There are 27.4 million business cards printed every day in the United States, but unfortunately, about 88% of those will be thrown out within a week. You must come up with ways to make sure the lead hangs onto your card instead of pitching it the minute you’re out of sight.
As a designer, your business card is your opportunity to show potential clients exactly what you have to offer from a design standpoint. There are some key things you can focus on that will help your card stand out as unique and something the client wants to keep. If you’re designing a card for the customer, these same principles apply.
Add a bit of function to your business card, so the lead wants to keep it. One way to do this is to add something of value to the back of the card. This can be a calendar, coupons to local businesses or a tip calculator.
Anything the client might use frequently can be an excellent addition to that blank space on the back of your business card. Depending on how much you want to spend, you can even create a card that can be separated and partly planted for the seeds within the paper.
2. Good Design Still Matters
Even though you are building on a small-scale, and most of those you hand your card to might throw it out anyway, you still need to practice good design principles. Pay attention to the resolution of the graphics, as anything below a 300 dpi will likely translate fuzzy in print. You’ll also want to balance negative and positive space and ensure the colors used have a nice contrast, so the text is easy to read.
Be sure to check the proof carefully. Even though you may have looked at the design 200 times, you can see elements the way you expect them to appear. Missing typos on your own work is easy to do. It’s best to get a second set of eyes to look over it and help you check for errors. Check text, images and stand back to look at how everything lines up visually.
3. Pay More for Details
Adding some finer details to your card will up the overall costs of the card, but can translate into something special the user wants to keep. For example, Yoga One has a business card that two holes cut into it so the client can put their fingers through. This looks like legs stretching over a young woman in a yoga pose. It is humorous, eye-catching and unique.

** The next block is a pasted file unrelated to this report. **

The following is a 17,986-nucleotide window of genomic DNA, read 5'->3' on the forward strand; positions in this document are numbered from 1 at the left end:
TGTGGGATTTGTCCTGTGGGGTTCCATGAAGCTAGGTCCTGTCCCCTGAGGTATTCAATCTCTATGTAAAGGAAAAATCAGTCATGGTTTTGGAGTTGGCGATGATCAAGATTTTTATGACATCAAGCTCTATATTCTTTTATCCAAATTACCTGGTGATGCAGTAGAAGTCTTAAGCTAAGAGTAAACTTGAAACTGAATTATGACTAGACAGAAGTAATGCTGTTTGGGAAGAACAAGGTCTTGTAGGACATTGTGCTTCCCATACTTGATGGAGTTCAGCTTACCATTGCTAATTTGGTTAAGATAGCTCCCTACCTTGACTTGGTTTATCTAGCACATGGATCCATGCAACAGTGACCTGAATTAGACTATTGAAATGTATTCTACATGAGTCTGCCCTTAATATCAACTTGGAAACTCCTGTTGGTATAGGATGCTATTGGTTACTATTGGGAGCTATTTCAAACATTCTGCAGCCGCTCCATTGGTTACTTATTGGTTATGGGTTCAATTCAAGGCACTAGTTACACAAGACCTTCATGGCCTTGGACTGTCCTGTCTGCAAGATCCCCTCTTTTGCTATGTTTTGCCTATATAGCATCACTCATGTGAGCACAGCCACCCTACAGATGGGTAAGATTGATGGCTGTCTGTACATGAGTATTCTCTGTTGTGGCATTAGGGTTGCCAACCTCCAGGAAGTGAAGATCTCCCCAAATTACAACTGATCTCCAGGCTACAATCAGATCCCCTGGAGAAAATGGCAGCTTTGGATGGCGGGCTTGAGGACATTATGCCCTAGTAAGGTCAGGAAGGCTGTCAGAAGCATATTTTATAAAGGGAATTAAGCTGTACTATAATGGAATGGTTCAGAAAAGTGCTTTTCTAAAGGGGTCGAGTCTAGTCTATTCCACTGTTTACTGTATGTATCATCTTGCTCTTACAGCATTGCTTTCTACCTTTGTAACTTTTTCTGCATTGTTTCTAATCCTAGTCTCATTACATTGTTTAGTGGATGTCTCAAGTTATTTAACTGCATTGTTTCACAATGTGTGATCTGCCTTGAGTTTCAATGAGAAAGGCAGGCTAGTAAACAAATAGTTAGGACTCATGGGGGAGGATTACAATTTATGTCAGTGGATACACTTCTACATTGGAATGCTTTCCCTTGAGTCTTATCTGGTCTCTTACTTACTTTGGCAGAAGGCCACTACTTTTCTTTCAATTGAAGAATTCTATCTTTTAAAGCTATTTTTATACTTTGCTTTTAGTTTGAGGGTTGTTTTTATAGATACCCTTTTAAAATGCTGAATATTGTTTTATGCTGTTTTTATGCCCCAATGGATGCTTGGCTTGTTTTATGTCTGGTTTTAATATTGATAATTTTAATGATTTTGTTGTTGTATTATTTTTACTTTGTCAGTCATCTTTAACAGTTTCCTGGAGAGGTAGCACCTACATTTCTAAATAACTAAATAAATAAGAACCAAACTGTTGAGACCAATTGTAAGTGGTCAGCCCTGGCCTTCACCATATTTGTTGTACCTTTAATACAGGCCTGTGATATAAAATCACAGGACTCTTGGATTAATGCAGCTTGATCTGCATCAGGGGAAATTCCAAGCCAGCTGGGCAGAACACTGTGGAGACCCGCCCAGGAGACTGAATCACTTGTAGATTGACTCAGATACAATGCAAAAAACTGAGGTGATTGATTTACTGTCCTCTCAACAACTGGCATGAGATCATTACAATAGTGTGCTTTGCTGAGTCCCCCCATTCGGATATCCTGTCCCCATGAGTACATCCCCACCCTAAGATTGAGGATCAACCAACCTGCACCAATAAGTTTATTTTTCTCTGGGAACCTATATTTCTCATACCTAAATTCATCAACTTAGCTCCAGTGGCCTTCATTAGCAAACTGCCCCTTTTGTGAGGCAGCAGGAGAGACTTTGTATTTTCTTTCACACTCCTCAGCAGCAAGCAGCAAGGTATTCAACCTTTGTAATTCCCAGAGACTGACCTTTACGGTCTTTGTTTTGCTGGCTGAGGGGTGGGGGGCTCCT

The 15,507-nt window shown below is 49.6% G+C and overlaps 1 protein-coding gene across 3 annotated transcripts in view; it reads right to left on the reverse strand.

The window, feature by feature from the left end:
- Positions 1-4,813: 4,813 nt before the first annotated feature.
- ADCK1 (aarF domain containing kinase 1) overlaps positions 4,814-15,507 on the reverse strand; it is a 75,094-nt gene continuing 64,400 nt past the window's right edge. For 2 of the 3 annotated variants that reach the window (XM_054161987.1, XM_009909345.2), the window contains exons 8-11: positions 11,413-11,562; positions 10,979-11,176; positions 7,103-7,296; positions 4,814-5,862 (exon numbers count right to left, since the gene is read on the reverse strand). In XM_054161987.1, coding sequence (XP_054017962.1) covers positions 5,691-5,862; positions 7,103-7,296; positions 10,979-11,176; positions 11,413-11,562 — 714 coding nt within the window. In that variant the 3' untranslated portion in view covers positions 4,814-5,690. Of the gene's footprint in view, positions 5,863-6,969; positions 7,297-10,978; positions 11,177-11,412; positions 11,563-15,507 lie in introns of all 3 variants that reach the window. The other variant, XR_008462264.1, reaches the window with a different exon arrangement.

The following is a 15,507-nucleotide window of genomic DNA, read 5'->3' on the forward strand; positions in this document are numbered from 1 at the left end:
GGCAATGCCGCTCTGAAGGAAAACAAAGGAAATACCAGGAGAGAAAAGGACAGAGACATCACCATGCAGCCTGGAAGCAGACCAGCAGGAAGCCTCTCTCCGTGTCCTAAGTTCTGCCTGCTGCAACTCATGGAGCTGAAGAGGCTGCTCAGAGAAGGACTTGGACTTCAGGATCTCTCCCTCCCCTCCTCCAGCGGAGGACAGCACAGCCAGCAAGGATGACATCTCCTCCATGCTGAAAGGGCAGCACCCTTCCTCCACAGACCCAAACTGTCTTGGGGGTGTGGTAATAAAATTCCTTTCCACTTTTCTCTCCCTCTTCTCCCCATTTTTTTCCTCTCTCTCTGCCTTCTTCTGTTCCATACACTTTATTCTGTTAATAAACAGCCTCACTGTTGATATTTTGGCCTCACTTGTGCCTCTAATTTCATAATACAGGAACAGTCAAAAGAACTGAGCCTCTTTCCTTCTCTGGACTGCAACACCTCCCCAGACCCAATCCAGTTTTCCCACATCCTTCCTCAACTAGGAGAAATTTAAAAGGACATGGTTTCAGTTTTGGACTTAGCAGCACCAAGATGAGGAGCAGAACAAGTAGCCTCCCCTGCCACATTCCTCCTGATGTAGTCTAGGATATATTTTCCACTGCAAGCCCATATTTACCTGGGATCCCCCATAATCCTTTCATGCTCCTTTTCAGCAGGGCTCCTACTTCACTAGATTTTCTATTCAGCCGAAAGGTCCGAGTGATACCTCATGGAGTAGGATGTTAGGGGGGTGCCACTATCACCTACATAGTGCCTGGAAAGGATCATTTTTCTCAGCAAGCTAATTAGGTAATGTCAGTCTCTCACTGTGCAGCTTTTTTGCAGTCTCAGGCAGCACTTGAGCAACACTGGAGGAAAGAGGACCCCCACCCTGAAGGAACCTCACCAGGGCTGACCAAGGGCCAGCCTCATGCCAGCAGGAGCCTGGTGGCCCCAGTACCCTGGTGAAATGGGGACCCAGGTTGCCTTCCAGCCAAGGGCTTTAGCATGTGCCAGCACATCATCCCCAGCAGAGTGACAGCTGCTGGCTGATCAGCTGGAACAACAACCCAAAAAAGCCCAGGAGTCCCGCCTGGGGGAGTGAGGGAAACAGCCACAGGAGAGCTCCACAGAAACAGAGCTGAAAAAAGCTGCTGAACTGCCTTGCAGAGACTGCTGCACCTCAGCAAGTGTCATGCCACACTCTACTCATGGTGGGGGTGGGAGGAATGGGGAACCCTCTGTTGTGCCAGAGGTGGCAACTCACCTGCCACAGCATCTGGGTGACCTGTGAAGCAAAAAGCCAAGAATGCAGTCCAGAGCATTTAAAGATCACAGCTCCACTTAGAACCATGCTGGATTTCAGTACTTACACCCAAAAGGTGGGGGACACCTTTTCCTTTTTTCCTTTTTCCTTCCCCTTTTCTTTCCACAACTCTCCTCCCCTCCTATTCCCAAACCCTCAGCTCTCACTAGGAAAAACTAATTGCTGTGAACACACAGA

Other things you could pay extra for that would grab interest might include tiny buttons on a card for a seamstress, gold embossing to set off text and add an elegant look or embossed letters. You can also print cards on unique materials, such as wood or metal. If you’re going to do this, because of the added cost, it might be a good idea to use these cards for serious leads you think are interested and have less expensive cards to hand out to cold leads.
4. Font Size
You’re working on a smaller medium, so you need to make sure the font doesn’t overwhelm the card, but that it’s still easy to read. Typically, the font for the general info on your card should be about 10 or 11 points, while the finer details like contact info can go down to 7 or 8 points. If you need to, hire a professional editor to reduce the number of words and help you figure out how to keep the vital information and cut what isn’t necessary for your card.
5. Use Color
The average lead will hold a color card about 10 times longer than one that’s a basic white. Invest what you can into color for your card. With full-color processes being cheaper these days, you should be able to afford splashes of color on your business card. It’s also important to study the psychology of color and know which colors are more attractive to your target audience. You can also use contrast to draw the eye, such as red on a white background.
6. What to Include
When it comes to what to put on a business card, don’t try to cram too much info on there. The name of your business, contact info and perhaps a short tagline is all you need. There simply isn’t room to put your entire list of services or products on the card. You should include a website or a QR code that takes the user to a website. This will allow you to provide them with the additional info you’d like to cram on that tiny card.
Even though you may have designed business cards in the past, taking a quick look at what makes a card successful and what doesn’t can help you take your designs to the next level.